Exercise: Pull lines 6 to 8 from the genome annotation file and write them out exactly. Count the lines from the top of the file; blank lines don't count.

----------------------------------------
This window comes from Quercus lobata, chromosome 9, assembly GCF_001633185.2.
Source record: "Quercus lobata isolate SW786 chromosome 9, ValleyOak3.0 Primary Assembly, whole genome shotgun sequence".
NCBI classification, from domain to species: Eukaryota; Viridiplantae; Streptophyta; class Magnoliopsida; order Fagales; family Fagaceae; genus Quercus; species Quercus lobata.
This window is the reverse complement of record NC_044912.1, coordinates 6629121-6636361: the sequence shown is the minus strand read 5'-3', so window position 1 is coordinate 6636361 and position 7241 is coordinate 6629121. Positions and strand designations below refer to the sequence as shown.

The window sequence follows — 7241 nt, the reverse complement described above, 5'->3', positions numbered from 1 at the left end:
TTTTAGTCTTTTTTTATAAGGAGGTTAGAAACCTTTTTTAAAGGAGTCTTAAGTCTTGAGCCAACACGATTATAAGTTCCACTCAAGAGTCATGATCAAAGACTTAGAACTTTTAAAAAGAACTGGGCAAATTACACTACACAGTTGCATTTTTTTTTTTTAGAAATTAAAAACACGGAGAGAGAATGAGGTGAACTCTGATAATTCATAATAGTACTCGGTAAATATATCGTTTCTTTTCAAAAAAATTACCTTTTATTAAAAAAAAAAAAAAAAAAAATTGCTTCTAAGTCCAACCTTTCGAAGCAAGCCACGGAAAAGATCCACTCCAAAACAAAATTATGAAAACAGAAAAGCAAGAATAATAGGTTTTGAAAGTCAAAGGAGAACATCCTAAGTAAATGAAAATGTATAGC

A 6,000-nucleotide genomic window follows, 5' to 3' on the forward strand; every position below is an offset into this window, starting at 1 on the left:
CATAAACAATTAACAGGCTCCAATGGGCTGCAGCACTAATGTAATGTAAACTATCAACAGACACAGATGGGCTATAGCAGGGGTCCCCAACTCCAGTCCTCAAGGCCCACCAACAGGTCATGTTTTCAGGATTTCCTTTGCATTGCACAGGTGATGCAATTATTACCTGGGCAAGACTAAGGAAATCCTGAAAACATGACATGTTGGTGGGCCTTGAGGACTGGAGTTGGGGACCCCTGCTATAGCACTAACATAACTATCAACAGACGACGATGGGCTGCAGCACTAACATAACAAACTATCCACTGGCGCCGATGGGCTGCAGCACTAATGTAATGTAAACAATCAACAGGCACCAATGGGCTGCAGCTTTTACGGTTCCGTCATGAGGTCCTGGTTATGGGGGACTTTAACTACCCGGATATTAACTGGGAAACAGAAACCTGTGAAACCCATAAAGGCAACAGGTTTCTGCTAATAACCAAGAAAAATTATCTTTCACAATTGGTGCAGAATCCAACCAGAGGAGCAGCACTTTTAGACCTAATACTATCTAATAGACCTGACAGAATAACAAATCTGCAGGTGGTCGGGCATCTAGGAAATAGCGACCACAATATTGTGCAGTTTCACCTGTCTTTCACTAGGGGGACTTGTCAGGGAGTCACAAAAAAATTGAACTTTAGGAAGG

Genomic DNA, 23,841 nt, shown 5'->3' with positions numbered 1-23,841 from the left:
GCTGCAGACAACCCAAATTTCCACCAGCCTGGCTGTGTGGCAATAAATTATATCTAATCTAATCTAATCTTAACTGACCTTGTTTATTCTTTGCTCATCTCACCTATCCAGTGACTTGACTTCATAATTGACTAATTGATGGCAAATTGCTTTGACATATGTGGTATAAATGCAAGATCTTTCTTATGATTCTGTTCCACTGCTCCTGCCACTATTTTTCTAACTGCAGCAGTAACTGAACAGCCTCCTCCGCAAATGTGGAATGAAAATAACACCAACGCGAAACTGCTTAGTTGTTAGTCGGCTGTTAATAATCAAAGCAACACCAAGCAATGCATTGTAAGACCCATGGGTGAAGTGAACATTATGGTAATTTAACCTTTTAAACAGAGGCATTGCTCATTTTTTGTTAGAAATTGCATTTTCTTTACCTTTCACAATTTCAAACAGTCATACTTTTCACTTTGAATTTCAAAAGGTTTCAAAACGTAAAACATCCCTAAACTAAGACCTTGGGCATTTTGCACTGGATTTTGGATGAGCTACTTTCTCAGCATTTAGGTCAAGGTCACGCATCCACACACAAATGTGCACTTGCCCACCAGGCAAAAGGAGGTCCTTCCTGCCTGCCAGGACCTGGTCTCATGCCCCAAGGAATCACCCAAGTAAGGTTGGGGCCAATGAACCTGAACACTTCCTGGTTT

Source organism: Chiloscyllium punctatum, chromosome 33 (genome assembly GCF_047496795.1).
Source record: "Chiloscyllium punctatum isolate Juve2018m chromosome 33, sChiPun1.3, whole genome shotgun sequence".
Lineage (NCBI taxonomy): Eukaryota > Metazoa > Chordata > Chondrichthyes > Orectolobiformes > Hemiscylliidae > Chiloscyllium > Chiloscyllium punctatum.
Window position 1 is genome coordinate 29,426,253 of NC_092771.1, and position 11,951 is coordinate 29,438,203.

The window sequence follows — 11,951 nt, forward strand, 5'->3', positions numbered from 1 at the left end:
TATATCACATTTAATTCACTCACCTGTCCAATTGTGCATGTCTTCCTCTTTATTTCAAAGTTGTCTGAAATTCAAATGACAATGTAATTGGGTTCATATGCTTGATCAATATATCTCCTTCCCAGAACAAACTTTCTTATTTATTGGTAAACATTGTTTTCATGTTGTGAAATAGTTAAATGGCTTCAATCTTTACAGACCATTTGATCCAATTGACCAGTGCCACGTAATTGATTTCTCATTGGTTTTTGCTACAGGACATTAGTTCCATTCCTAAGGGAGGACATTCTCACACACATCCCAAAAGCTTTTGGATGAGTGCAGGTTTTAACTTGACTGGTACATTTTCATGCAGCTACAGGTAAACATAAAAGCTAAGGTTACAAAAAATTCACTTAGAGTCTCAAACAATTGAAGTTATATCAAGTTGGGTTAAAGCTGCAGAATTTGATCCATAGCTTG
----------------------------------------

TTTTAGTCTTTTTTTATAAGGAGGTTAGAAACCTTTTTTAAAGGAGTCTTAAGTCTTGAGCCAACACGATTATAAGTTCCACTCAAGAGTCATGATCAAAGACTTAGAACTTTTAAAAAGAACTGGGCAAATTACACTACACAGTTGCATTTTTTTTTTTTAGAAATTAAAAACACGGAGAGAGAATGAGGTGAACTCTGATAATTCATAATAGTACTCGGTAAATATATCGTTTCTTTTCAAAAAAATTACCTTTTATTAAAAAAAAAAAAAAAAAAAATTGCTTCTAAGTCCAACCTTTCGAAGCAAGCCACGGAAAAGATCCACTCCAAAACAAAATTATGAAAACAGAAAAGCAAGAATAATAGGTTTTGAAAGTCAAAGGAGAACATCCTAAGTAAATGAAAATGTATAGC

A 6,000-nucleotide genomic window follows, 5' to 3' on the forward strand; every position below is an offset into this window, starting at 1 on the left:
CATAAACAATTAACAGGCTCCAATGGGCTGCAGCACTAATGTAATGTAAACTATCAACAGACACAGATGGGCTATAGCAGGGGTCCCCAACTCCAGTCCTCAAGGCCCACCAACAGGTCATGTTTTCAGGATTTCCTTTGCATTGCACAGGTGATGCAATTATTACCTGGGCAAGACTAAGGAAATCCTGAAAACATGACATGTTGGTGGGCCTTGAGGACTGGAGTTGGGGACCCCTGCTATAGCACTAACATAACTATCAACAGACGACGATGGGCTGCAGCACTAACATAACAAACTATCCACTGGCGCCGATGGGCTGCAGCACTAATGTAATGTAAACAATCAACAGGCACCAATGGGCTGCAGCTTTTACGGTTCCGTCATGAGGTCCTGGTTATGGGGGACTTTAACTACCCGGATATTAACTGGGAAACAGAAACCTGTGAAACCCATAAAGGCAACAGGTTTCTGCTAATAACCAAGAAAAATTATCTTTCACAATTGGTGCAGAATCCAACCAGAGGAGCAGCACTTTTAGACCTAATACTATCTAATAGACCTGACAGAATAACAAATCTGCAGGTGGTCGGGCATCTAGGAAATAGCGACCACAATATTGTGCAGTTTCACCTGTCTTTCACTAGGGGGACTTGTCAGGGAGTCACAAAAAAATTGAACTTTAGGAAGG